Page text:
Gordon Brown put internet connectivity at the centre of his manifesto today in a speech which aimed for "Britain to be the world leader in the digital economy".
Gordon Brown put e-government and internet connectivity at the centre of his government manifesto with a speech earlier today underlined by an ambitious aim for Britain to be “the world leader in the digital economy”. In order to understand the ramifications of the prime minister’s speech it is necessary to break the relevant elements down into three key points.
Firstly, in terms of Brown’s plans for universal connectivity of the population, there was nothing new to be disclosed. Left Foot Forward previously analysed Labour plans in this area – Darling’s broadband policy: too slow, too little and too late. Left Foot Forward found that the plans put in place had an investment that was too small and lacked ambition in comparison to other countries around the world. Whilst some have touted 4G wireless broadband as a possible solution, the current consumer sentiment towards wireless communications masts in the UK make this little more than a pipe dream.
The issue of connectivity is further muddied by the draconian measures of the Digital Economy Bill. The practical effect of this will keep e-government service access away from both the poorest members of our society and many middle-class families creating a new digital under-class which the government plans fail to address.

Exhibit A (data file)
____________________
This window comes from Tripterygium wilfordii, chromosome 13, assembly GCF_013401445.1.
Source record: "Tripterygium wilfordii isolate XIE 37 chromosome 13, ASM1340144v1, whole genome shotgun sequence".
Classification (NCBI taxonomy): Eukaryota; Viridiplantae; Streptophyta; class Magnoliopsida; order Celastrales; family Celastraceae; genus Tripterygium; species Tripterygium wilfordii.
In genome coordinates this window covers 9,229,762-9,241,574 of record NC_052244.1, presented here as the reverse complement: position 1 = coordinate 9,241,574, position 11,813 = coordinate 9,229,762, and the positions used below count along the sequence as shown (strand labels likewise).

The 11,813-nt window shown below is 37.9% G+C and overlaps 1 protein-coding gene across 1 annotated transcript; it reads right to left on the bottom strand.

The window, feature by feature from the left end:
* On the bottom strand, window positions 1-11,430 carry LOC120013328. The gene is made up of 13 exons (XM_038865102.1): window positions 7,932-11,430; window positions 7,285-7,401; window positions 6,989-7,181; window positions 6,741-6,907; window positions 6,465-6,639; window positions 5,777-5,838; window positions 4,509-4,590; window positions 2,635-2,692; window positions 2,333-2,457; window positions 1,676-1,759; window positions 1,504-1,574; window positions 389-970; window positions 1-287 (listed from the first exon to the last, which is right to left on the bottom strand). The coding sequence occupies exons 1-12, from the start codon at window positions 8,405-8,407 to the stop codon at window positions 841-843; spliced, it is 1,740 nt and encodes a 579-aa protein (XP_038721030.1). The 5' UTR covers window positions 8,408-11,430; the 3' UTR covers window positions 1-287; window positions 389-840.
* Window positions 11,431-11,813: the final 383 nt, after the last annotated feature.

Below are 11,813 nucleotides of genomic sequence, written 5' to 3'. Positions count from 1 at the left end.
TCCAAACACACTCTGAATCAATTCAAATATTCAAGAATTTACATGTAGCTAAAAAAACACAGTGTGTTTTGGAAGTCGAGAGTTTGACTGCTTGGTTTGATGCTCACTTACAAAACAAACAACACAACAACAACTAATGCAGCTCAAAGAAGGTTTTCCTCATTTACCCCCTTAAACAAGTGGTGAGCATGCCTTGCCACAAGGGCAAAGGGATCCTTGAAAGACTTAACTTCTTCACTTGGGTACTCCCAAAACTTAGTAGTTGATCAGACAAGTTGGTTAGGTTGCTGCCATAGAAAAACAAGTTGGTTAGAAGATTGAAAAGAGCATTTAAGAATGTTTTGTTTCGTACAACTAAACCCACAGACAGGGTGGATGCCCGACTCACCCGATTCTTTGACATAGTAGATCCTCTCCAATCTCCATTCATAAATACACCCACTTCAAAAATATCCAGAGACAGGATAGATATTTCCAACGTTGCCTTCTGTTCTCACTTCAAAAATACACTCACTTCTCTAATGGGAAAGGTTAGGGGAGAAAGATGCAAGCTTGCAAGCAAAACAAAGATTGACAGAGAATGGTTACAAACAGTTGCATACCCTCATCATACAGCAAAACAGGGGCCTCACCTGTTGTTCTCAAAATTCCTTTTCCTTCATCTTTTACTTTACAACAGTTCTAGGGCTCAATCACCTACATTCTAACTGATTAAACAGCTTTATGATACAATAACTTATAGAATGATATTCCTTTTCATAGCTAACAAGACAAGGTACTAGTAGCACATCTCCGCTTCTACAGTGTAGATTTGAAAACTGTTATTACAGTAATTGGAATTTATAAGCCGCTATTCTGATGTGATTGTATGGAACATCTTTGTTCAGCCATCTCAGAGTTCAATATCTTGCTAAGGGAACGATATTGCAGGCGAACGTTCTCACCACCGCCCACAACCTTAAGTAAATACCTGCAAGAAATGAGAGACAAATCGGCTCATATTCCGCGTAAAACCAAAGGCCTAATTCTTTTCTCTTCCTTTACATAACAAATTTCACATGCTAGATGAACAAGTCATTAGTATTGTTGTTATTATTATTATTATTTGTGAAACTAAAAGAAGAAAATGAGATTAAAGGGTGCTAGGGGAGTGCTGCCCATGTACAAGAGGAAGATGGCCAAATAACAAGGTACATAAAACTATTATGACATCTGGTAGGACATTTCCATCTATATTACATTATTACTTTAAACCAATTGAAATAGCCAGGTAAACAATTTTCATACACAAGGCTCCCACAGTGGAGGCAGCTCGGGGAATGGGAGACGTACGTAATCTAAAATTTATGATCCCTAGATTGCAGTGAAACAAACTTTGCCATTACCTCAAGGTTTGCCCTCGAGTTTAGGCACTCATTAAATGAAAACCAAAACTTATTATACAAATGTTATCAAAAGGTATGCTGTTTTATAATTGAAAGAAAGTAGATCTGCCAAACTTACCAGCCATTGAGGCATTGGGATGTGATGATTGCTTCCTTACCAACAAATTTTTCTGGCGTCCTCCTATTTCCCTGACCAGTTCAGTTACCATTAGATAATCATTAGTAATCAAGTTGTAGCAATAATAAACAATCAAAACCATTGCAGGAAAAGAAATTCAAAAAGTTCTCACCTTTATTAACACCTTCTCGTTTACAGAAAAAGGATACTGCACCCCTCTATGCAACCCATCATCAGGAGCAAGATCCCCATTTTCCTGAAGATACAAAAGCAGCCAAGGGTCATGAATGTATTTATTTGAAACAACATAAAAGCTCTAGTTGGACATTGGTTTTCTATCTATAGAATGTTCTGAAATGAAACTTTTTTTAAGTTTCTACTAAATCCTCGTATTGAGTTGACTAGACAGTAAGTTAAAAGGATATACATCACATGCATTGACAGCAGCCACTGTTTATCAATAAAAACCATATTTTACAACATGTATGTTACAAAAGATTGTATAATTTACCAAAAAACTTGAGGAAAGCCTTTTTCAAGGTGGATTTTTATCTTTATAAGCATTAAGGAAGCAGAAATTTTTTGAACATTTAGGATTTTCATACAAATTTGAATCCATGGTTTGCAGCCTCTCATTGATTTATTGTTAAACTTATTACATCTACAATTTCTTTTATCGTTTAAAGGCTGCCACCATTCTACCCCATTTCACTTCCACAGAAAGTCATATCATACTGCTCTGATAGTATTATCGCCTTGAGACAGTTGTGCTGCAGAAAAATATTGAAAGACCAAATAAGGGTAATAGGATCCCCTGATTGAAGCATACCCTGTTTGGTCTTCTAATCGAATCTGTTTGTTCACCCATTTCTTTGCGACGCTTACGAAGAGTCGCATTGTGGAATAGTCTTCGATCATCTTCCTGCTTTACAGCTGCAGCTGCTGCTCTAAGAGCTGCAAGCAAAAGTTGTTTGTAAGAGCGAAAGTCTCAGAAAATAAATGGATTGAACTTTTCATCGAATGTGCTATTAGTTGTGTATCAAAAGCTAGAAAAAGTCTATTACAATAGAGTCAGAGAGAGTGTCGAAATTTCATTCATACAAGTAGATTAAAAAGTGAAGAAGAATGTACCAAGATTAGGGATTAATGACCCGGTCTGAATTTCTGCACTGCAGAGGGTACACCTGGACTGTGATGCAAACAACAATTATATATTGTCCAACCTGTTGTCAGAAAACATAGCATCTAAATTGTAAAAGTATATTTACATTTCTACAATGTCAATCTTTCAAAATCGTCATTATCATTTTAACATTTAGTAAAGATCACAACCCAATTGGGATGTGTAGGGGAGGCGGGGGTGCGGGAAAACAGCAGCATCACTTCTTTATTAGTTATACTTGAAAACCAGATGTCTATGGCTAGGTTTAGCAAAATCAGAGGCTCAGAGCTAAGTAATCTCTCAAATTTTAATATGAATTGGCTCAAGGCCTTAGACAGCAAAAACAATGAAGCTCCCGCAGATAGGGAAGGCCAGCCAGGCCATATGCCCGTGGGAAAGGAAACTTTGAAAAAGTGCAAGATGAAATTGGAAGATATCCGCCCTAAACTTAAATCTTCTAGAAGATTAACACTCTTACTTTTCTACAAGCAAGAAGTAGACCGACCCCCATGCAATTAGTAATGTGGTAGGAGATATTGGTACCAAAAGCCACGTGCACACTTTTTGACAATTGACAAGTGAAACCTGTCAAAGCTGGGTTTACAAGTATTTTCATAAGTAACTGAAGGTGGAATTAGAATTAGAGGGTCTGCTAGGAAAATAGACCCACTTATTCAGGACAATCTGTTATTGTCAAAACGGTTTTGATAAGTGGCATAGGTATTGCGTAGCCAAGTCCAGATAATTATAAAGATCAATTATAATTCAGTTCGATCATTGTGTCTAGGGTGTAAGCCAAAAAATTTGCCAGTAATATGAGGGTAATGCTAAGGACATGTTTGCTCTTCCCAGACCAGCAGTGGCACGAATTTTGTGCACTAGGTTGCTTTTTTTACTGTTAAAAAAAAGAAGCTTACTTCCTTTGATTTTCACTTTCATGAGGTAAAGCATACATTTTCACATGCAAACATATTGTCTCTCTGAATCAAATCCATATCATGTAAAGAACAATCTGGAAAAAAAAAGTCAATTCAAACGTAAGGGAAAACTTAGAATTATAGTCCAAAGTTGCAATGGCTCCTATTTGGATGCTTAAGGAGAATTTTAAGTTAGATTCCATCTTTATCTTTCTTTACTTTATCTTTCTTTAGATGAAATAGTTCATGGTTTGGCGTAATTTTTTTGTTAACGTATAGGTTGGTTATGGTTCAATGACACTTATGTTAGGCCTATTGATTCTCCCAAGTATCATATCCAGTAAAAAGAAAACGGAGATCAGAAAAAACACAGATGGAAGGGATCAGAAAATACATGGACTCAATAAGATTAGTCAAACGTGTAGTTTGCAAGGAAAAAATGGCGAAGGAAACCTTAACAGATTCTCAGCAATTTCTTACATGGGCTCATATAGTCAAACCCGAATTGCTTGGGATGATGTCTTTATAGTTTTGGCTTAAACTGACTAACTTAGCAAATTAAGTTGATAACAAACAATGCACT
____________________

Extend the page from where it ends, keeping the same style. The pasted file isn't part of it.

A more welcome part of the speech was for the overhaul of the Directgov site. A quick exploration of the site provides an ample demonstration of how poor the user experience currently is and the government wouldn’t have to set the bar very high in order to improve on it. The proposed MyGov site is designed to provide users with a personal portal to government services in a similar way to online banking or an eBay account. A key part of this is the use of open source software rather than proprietary platforms, which should help with both a better quality service and one that is deployed cheaper due to the lack of expensive software licenses.
There are some consequences to consider in this process. Mr Brown’s desire to “shake up” Whitehall and provide “the most efficient, open government in the world” implies that a number of jobs would be made redundant, particularly in frontline customer care roles. Given that increases in public sector employment have acted as a counterweight to private sector lay-offs, the digital initiatives may send unemployment numbers spiralling upwards.
The final element of the Brown speech was that of open data, the movement to opening government data has been championed by The Guardian over the past few years and echoes work done by the Obama administration. Mr Brown’s speech is very similar in tone and scope on open data to the Conservative technology manifesto. The work that the current government has already done on this deserves praise.
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